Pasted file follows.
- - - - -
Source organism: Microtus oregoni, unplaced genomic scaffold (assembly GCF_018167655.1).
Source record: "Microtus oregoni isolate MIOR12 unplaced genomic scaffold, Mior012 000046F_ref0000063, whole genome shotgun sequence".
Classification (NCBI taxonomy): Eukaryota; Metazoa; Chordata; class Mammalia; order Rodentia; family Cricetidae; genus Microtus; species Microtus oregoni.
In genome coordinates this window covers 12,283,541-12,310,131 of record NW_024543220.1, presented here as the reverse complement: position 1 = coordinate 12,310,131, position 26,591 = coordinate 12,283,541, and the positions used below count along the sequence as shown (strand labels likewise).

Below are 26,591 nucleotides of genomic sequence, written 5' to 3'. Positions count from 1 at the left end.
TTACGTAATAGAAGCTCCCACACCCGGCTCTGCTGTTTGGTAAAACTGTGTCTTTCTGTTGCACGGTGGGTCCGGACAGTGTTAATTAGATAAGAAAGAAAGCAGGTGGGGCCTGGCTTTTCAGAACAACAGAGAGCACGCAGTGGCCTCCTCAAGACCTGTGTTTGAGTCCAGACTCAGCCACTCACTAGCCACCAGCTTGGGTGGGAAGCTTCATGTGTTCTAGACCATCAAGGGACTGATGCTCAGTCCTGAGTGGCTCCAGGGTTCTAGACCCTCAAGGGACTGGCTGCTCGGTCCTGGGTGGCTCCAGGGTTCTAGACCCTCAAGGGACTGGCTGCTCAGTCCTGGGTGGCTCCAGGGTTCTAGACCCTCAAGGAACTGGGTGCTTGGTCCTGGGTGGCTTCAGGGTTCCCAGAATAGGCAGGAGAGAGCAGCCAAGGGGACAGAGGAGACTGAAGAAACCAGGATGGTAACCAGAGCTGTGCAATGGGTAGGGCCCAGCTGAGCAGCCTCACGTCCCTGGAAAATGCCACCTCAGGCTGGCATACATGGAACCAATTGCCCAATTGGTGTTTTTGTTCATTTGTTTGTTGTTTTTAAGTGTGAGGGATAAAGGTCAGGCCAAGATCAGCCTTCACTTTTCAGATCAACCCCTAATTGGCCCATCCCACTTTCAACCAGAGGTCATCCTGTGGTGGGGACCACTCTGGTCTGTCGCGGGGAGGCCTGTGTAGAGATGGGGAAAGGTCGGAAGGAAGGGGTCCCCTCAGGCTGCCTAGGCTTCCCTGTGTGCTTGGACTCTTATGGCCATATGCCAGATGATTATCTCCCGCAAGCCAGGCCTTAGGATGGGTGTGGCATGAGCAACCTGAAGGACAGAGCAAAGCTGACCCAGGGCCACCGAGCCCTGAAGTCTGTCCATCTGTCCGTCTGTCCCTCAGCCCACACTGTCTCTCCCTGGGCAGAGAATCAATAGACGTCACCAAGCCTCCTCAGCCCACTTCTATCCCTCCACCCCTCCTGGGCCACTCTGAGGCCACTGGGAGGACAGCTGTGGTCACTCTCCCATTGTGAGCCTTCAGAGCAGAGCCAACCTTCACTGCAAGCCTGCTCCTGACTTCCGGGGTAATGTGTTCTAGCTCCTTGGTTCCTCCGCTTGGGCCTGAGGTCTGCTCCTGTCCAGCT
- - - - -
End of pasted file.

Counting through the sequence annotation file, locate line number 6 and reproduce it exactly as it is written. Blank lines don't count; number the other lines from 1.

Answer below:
TTACGTAATAGAAGCTCCCACACCCGGCTCTGCTGTTTGGTAAAACTGTGTCTTTCTGTTGCACGGTGGGTCCGGACAGTGTTAATTAGATAAGAAAGAAAGCAGGTGGGGCCTGGCTTTTCAGAACAACAGAGAGCACGCAGTGGCCTCCTCAAGACCTGTGTTTGAGTCCAGACTCAGCCACTCACTAGCCACCAGCTTGGGTGGGAAGCTTCATGTGTTCTAGACCATCAAGGGACTGATGCTCAGTCCTGAGTGGCTCCAGGGTTCTAGACCCTCAAGGGACTGGCTGCTCGGTCCTGGGTGGCTCCAGGGTTCTAGACCCTCAAGGGACTGGCTGCTCAGTCCTGGGTGGCTCCAGGGTTCTAGACCCTCAAGGAACTGGGTGCTTGGTCCTGGGTGGCTTCAGGGTTCCCAGAATAGGCAGGAGAGAGCAGCCAAGGGGACAGAGGAGACTGAAGAAACCAGGATGGTAACCAGAGCTGTGCAATGGGTAGGGCCCAGCTGAGCAGCCTCACGTCCCTGGAAAATGCCACCTCAGGCTGGCATACATGGAACCAATTGCCCAATTGGTGTTTTTGTTCATTTGTTTGTTGTTTTTAAGTGTGAGGGATAAAGGTCAGGCCAAGATCAGCCTTCACTTTTCAGATCAACCCCTAATTGGCCCATCCCACTTTCAACCAGAGGTCATCCTGTGGTGGGGACCACTCTGGTCTGTCGCGGGGAGGCCTGTGTAGAGATGGGGAAAGGTCGGAAGGAAGGGGTCCCCTCAGGCTGCCTAGGCTTCCCTGTGTGCTTGGACTCTTATGGCCATATGCCAGATGATTATCTCCCGCAAGCCAGGCCTTAGGATGGGTGTGGCATGAGCAACCTGAAGGACAGAGCAAAGCTGACCCAGGGCCACCGAGCCCTGAAGTCTGTCCATCTGTCCGTCTGTCCCTCAGCCCACACTGTCTCTCCCTGGGCAGAGAATCAATAGACGTCACCAAGCCTCCTCAGCCCACTTCTATCCCTCCACCCCTCCTGGGCCACTCTGAGGCCACTGGGAGGACAGCTGTGGTCACTCTCCCATTGTGAGCCTTCAGAGCAGAGCCAACCTTCACTGCAAGCCTGCTCCTGACTTCCGGGGTAATGTGTTCTAGCTCCTTGGTTCCTCCGCTTGGGCCTGAGGTCTGCTCCTGTCCAGCT